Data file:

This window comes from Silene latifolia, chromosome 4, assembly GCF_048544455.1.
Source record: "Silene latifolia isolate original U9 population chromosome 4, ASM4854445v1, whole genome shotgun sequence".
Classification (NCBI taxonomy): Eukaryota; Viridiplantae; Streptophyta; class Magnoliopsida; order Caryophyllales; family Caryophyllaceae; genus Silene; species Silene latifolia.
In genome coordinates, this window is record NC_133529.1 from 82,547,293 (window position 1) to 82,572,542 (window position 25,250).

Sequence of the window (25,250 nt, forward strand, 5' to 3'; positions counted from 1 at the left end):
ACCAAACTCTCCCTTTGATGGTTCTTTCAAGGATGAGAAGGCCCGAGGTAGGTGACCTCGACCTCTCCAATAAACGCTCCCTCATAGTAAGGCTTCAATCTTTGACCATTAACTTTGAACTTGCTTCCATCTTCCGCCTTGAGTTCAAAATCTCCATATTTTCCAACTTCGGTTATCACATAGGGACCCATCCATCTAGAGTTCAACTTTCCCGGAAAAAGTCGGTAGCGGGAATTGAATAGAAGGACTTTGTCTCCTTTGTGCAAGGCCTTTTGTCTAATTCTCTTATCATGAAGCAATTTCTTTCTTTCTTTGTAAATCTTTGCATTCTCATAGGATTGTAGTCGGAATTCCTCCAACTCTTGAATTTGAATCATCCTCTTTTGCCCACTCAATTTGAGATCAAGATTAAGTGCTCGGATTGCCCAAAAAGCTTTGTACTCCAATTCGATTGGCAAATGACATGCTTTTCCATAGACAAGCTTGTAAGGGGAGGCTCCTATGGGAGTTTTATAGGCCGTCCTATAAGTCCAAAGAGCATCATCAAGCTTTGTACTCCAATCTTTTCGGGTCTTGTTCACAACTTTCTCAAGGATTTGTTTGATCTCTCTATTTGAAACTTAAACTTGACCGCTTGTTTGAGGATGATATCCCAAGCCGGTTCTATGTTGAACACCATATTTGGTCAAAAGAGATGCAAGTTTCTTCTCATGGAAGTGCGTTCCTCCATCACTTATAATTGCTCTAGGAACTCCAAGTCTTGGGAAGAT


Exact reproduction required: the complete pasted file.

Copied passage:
This window comes from Silene latifolia, chromosome 4, assembly GCF_048544455.1.
Source record: "Silene latifolia isolate original U9 population chromosome 4, ASM4854445v1, whole genome shotgun sequence".
Classification (NCBI taxonomy): Eukaryota; Viridiplantae; Streptophyta; class Magnoliopsida; order Caryophyllales; family Caryophyllaceae; genus Silene; species Silene latifolia.
In genome coordinates, this window is record NC_133529.1 from 82,547,293 (window position 1) to 82,572,542 (window position 25,250).

Sequence of the window (25,250 nt, forward strand, 5' to 3'; positions counted from 1 at the left end):
ACCAAACTCTCCCTTTGATGGTTCTTTCAAGGATGAGAAGGCCCGAGGTAGGTGACCTCGACCTCTCCAATAAACGCTCCCTCATAGTAAGGCTTCAATCTTTGACCATTAACTTTGAACTTGCTTCCATCTTCCGCCTTGAGTTCAAAATCTCCATATTTTCCAACTTCGGTTATCACATAGGGACCCATCCATCTAGAGTTCAACTTTCCCGGAAAAAGTCGGTAGCGGGAATTGAATAGAAGGACTTTGTCTCCTTTGTGCAAGGCCTTTTGTCTAATTCTCTTATCATGAAGCAATTTCTTTCTTTCTTTGTAAATCTTTGCATTCTCATAGGATTGTAGTCGGAATTCCTCCAACTCTTGAATTTGAATCATCCTCTTTTGCCCACTCAATTTGAGATCAAGATTAAGTGCTCGGATTGCCCAAAAAGCTTTGTACTCCAATTCGATTGGCAAATGACATGCTTTTCCATAGACAAGCTTGTAAGGGGAGGCTCCTATGGGAGTTTTATAGGCCGTCCTATAAGTCCAAAGAGCATCATCAAGCTTTGTACTCCAATCTTTTCGGGTCTTGTTCACAACTTTCTCAAGGATTTGTTTGATCTCTCTATTTGAAACTTAAACTTGACCGCTTGTTTGAGGATGATATCCCAAGCCGGTTCTATGTTGAACACCATATTTGGTCAAAAGAGATGCAAGTTTCTTCTCATGGAAGTGCGTTCCTCCATCACTTATAATTGCTCTAGGAACTCCAAGTCTTGGGAAGAT